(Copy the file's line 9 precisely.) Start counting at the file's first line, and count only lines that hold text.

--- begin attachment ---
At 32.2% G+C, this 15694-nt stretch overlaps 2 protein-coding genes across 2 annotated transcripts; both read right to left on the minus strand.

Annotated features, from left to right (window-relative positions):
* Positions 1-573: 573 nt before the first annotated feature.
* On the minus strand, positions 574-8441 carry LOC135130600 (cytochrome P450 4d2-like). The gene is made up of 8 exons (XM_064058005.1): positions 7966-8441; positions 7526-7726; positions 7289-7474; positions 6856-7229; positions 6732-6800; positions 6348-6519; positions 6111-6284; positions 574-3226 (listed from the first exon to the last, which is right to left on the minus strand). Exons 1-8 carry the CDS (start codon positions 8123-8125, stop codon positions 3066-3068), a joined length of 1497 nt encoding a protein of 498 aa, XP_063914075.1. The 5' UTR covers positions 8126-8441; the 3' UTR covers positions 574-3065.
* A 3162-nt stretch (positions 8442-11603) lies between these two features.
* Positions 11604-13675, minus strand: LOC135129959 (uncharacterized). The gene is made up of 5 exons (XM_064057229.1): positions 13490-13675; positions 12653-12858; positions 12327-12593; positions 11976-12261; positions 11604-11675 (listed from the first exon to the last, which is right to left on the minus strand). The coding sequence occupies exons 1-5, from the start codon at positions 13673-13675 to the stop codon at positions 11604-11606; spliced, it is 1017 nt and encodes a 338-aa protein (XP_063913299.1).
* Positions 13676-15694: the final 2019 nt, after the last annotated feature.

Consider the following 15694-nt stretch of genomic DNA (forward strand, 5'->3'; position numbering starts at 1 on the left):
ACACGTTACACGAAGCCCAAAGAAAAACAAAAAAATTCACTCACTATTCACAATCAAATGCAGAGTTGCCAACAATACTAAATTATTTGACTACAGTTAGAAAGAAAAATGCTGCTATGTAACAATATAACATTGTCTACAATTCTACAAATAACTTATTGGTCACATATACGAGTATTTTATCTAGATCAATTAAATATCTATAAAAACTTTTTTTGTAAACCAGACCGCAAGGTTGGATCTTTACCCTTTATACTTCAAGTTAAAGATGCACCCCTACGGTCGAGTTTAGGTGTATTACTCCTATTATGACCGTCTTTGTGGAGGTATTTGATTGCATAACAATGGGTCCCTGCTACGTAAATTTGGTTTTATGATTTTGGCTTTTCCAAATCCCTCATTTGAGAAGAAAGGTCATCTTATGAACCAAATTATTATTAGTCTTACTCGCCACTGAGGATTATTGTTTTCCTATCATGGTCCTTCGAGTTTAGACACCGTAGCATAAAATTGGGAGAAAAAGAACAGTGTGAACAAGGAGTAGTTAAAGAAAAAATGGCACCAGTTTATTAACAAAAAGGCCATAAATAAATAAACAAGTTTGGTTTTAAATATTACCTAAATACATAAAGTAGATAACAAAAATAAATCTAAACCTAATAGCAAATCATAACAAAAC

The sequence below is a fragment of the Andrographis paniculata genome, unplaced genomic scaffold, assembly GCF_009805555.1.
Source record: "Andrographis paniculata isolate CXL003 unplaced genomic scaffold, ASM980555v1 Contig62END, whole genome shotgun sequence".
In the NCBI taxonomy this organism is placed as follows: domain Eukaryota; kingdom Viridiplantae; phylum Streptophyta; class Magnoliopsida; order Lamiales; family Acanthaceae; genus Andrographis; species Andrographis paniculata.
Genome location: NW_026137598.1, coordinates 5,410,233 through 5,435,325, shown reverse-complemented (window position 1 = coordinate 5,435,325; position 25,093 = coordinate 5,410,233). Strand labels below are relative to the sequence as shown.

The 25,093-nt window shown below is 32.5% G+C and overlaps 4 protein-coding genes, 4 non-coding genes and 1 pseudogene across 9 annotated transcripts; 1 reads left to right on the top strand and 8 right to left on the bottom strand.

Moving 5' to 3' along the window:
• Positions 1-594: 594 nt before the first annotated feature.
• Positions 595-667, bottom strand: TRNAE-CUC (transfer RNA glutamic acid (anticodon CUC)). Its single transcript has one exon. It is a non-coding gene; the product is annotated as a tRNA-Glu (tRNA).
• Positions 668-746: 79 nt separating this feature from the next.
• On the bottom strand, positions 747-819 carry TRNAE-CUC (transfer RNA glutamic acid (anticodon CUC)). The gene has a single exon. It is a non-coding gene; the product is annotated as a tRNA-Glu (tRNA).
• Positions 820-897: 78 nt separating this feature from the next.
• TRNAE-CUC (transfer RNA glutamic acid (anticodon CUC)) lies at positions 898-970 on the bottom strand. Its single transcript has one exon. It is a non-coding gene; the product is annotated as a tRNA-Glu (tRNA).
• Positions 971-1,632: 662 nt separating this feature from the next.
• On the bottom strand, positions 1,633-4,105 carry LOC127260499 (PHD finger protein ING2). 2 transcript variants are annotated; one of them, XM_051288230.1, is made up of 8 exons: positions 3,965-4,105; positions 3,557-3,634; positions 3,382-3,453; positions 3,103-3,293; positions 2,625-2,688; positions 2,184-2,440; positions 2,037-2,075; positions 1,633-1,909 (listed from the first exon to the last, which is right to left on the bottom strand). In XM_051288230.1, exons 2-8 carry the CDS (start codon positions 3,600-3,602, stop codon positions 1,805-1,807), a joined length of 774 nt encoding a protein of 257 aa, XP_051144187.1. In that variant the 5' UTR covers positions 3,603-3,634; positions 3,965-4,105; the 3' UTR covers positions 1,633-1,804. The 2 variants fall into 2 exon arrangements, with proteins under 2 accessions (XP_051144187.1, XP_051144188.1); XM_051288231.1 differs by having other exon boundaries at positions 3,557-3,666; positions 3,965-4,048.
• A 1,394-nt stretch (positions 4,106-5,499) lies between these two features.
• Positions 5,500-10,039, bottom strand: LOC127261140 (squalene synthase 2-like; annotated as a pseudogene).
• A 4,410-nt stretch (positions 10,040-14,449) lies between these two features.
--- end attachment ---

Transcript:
ACACGTTACACGAAGCCCAAAGAAAAACAAAAAAATTCACTCACTATTCACAATCAAATGCAGAGTTGCCAACAATACTAAATTATTTGACTACAGTTAGAAAGAAAAATGCTGCTATGTAACAATATAACATTGTCTACAATTCTACAAATAACTTATTGGTCACATATACGAGTATTTTATCTAGATCAATTAAATATCTATAAAAACTTTTTTTGTAAACCAGACCGCAAGGTTGGATCTTTACCCTTTATACTTCAAGTTAAAGATGCACCCCTACGGTCGAGTTTAGGTGTATTACTCCTATTATGACCGTCTTTGTGGAGGTATTTGATTGCATAACAATGGGTCCCTGCTACGTAAATTTGGTTTTATGATTTTGGCTTTTCCAAATCCCTCATTTGAGAAGAAAGGTCATCTTATGAACCAAATTATTATTAGTCTTACTCGCCACTGAGGATTATTGTTTTCCTATCATGGTCCTTCGAGTTTAGACACCGTAGCATAAAATTGGGAGAAAAAGAACAGTGTGAACAAGGAGTAGTTAAAGAAAAAATGGCACCAGTTTATTAACAAAAAGGCCATAAATAAATAAACAAGTTTGGTTTTAAATATTACCTAAATACATAAAGTAGATAACAAAAATAAATCTAAACCTAATAGCAAATCATAACAAAAC